One of the first changes I made after discovering I had breast cancer was to my diet. At first I was blown away with the amount of information, not just on the internet, but in well-intended emails which arrived in my inbox. If I only ate more celery, carrots, flax seed, avocados, broccoli…..the list went on….I would be cured. I probably would have done the same thing had it been a friend of mine, thinking I was helping, but I actually had to tell people to stop. I was so stressed by the whole diagnosis, trying to get my head around what was about to happen, I couldn’t cope with the ‘quick fix’ solutions which were being offered.
I wanted my liver to be in good shape, in preparation for all the toxins which were about to be put into my body – general anaesthetic, chemo and radiotherapy. I thought I ate pretty well, but everything I read stressed the importance of cutting out dairy, sugar, meat and alcohol. At the beginning I think I went a bit overboard. I even tried only eating alkaline foods – the theory is, cancer cannot survive in an alkaline-only environment – but saying no to fresh in-season organic tomatoes seemed crazy.
I lost weight very quickly, but the nurses at the hospital stressed the importance of having some protein to keep me strong in terms of energy and in building muscle mass. In the end, after a slightly extreme beginning, I made a no sugar, dairy, meat and alcohol rule in the house but I could eat anything (within reason) out of the house. My daily diet usually included porridge (with lots of seeds, nuts and fruit) in the morning, and then vegetable soup for lunch, then something with beans or pulses for dinner. The other thing which happens of course with chemotherapy was my appetite was pretty low, but I would make an effort to eat regular small meals to keep my strength up.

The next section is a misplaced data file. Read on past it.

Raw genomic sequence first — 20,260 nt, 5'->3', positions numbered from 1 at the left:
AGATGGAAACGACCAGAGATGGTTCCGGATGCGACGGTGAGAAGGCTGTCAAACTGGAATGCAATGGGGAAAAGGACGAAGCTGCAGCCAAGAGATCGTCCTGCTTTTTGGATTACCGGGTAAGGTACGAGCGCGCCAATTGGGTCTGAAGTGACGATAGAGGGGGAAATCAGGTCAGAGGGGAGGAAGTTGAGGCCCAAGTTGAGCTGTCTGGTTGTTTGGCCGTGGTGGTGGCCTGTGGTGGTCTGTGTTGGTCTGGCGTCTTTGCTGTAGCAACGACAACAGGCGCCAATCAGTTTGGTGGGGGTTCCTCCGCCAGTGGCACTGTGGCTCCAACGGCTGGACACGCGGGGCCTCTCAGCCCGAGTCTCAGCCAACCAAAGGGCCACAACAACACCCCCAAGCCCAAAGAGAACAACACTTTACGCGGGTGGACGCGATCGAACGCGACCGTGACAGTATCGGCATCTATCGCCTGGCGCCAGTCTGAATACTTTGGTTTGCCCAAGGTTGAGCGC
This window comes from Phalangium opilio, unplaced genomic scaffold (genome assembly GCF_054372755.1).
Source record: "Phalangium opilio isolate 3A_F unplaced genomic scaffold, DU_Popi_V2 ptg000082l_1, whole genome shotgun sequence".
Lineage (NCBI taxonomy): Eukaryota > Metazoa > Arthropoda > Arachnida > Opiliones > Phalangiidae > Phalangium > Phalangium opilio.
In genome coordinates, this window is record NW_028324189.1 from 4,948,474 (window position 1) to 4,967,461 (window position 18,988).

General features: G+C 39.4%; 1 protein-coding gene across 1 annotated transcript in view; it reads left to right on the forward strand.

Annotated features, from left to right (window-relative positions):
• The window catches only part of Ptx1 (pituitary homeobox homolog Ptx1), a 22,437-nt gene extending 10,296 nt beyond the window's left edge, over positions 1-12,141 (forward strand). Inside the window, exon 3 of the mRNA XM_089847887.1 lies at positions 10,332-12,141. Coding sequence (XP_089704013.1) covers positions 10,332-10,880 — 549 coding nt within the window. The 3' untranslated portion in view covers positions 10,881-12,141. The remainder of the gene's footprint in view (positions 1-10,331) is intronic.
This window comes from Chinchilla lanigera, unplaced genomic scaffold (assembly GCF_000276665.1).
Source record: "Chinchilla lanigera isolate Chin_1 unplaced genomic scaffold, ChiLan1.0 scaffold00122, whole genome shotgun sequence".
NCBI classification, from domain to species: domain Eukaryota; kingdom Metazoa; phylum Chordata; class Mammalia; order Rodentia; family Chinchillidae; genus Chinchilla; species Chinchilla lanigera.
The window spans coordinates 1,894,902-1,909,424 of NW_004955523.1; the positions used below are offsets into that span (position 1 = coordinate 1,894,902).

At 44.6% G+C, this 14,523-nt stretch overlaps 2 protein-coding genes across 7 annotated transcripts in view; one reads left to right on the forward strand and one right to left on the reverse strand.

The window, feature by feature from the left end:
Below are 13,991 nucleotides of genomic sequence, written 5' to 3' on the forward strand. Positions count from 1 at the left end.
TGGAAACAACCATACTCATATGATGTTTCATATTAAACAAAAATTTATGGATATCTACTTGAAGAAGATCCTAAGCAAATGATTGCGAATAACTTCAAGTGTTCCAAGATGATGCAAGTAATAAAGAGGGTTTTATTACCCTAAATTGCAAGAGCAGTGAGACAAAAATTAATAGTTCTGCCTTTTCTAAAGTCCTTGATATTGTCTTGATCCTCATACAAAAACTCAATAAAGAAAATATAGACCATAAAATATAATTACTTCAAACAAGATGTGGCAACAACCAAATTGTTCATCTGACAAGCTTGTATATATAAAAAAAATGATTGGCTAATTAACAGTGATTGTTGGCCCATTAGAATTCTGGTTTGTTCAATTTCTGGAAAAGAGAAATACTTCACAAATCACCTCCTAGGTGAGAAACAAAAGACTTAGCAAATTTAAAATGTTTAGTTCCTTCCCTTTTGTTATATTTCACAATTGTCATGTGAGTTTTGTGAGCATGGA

According to my friend Andrea, an expert in Chinese medicine and healing foods, chemotherapy makes the body cold, so you should only hot foods. Conversely, radiotherapy heats up the body, so it’s important to eat cold or cooling foods, to create balance in the body. This is one rule I stuck to throughout the treatment.
There is tons of advice out there about miracle cures, as well as the properties of various foods, but I found it too difficult to make extreme changes to my diet – mainly I just didn’t have the head space for it. For me, cutting out meat, sugar, dairy and alcohol made it much easier on my liver to process all the other toxins my body it was having to deal with. I drank loads of water too, of course, and following the hot/cold rule made a lot of sense.
On a final note, I find it interesting that French hospitals take nutrition very seriously, whereas friends of mine in the UK had no nutritional advice – quite the opposite – the rule was, ‘carry on as normal’. More worryingly, a friend’s mother in the US was told that she should absolutely not make changes to her diet during her treatment. It’s almost as if the Anglo-American conventional medical culture is positively hostile to any form of natural healing.